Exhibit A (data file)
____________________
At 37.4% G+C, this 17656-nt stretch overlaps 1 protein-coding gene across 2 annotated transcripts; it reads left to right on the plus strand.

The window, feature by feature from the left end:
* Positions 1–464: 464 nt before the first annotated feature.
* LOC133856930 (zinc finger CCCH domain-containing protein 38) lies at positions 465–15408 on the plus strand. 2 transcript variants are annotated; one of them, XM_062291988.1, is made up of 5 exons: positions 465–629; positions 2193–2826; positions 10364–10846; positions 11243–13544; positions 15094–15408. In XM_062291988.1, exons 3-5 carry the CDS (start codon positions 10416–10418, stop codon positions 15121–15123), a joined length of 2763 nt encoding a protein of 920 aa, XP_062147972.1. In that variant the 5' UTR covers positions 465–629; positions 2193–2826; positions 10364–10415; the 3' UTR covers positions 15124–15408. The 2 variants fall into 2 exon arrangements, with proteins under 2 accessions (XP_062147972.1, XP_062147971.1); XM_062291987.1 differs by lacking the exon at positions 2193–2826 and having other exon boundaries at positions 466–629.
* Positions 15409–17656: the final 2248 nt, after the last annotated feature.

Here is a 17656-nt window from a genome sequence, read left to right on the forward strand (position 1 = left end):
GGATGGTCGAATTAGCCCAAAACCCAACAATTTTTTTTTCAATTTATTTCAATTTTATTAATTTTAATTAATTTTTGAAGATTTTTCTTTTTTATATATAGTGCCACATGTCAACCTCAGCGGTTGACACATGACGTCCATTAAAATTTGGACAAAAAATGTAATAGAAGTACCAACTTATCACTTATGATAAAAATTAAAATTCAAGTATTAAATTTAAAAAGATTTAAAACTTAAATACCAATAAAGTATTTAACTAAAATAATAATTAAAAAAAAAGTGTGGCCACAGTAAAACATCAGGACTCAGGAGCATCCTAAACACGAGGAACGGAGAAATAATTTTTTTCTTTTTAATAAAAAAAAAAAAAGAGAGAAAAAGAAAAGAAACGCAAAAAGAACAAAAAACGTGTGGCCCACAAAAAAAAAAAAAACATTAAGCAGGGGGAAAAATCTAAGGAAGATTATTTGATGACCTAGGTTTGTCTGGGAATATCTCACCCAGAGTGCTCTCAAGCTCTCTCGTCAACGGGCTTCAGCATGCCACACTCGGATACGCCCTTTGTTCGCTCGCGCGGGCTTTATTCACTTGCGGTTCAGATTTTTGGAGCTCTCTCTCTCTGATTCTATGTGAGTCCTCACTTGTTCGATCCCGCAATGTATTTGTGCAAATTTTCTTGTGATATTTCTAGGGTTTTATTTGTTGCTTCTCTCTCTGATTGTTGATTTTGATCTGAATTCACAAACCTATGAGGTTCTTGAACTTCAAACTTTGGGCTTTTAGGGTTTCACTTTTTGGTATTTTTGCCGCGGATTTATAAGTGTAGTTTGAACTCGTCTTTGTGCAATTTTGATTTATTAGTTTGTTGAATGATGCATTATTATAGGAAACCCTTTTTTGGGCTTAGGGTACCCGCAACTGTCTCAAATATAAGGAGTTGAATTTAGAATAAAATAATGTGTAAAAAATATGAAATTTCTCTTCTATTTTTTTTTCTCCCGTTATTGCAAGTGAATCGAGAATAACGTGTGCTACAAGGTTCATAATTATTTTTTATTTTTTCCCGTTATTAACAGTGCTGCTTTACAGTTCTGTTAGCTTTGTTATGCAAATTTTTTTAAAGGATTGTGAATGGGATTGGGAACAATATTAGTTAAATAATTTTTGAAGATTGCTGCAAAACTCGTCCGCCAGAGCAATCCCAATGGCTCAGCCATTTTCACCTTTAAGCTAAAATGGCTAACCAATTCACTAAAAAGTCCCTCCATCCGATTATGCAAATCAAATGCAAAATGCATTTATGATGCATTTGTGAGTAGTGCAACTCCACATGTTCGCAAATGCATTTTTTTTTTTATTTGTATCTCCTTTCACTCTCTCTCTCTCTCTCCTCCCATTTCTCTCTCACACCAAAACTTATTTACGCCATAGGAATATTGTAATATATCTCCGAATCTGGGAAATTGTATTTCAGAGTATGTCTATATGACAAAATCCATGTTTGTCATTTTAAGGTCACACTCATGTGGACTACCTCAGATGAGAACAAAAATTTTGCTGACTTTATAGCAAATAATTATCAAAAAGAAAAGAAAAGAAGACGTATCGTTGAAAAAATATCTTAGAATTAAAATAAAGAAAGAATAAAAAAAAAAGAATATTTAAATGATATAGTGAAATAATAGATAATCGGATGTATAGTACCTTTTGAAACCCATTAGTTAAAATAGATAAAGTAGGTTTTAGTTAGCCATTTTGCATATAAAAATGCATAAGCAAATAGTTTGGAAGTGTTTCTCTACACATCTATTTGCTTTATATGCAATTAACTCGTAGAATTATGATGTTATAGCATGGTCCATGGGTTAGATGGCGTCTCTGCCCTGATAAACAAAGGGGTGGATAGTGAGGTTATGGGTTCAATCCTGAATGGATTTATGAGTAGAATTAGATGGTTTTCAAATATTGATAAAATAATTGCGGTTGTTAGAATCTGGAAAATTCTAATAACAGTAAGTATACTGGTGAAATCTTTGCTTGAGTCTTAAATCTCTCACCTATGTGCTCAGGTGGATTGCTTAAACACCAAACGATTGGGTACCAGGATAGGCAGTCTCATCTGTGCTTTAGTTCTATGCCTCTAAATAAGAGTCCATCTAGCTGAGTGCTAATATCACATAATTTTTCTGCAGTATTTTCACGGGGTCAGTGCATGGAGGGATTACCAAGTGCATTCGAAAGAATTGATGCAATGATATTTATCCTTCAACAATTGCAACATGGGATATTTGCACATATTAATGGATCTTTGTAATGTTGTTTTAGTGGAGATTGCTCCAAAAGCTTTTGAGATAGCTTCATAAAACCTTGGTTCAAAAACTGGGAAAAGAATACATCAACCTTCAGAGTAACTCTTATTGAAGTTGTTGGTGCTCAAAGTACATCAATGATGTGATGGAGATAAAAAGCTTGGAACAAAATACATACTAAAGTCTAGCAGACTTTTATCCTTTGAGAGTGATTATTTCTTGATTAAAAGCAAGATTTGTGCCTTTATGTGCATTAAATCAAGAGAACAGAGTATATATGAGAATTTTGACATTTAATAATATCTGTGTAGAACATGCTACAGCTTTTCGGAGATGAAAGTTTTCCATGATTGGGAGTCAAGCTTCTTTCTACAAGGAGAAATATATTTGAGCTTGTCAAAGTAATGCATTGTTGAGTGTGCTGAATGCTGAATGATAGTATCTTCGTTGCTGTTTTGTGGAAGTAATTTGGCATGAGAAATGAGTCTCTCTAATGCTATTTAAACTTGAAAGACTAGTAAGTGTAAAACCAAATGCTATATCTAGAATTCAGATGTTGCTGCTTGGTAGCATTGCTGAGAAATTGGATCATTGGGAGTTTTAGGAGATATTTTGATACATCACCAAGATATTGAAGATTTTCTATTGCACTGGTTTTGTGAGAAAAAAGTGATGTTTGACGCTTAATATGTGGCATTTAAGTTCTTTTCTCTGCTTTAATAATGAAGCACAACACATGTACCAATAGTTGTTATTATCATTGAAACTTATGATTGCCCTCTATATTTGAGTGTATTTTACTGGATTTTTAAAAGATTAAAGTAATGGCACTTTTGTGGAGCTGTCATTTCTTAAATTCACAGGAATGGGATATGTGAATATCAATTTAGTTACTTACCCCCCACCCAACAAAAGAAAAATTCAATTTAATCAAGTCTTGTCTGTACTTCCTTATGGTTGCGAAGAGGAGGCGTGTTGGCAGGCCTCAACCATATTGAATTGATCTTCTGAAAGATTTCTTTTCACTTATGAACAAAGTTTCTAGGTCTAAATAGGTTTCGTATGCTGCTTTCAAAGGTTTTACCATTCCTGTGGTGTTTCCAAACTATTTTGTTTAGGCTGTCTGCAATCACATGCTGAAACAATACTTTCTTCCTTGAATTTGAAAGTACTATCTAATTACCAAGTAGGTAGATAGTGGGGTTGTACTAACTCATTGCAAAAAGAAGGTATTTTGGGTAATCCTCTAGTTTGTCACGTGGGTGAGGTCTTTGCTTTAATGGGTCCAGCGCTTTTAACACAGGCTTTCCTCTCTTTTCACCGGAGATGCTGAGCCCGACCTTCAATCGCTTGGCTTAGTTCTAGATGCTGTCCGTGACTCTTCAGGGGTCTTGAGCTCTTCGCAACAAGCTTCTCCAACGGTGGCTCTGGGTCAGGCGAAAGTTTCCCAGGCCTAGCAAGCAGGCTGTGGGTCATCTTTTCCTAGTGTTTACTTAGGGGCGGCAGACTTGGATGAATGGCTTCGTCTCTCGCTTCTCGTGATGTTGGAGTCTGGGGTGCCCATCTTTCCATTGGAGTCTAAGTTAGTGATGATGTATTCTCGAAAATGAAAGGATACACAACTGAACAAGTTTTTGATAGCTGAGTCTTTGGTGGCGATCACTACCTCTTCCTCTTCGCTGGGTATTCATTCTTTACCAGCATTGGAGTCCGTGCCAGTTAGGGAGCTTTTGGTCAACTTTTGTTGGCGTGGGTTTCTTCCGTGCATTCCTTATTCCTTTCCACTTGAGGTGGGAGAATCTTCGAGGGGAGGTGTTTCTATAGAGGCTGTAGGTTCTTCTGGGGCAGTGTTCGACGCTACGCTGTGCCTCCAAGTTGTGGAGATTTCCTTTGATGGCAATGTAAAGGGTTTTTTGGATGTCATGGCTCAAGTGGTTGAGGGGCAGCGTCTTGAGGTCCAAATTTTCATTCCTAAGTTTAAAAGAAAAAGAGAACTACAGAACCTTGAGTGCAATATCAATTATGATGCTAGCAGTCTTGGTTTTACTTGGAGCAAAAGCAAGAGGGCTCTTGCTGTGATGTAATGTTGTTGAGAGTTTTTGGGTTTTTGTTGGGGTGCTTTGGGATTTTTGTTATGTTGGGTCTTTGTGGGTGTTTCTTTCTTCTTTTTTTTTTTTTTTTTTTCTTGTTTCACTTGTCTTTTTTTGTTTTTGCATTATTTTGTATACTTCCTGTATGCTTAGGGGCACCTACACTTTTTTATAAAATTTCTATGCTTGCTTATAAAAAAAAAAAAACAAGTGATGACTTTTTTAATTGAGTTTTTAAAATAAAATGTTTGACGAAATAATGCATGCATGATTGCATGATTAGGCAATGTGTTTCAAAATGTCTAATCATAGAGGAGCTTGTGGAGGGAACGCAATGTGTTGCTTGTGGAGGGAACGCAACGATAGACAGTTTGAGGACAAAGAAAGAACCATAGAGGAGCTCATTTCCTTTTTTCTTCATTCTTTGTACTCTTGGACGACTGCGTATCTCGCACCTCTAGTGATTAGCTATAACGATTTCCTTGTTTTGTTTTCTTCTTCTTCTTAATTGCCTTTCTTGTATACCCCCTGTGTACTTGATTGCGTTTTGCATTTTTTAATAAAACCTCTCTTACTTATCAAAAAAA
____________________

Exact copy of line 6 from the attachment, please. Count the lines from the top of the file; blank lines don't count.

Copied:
Here is a 17656-nt window from a genome sequence, read left to right on the forward strand (position 1 = left end):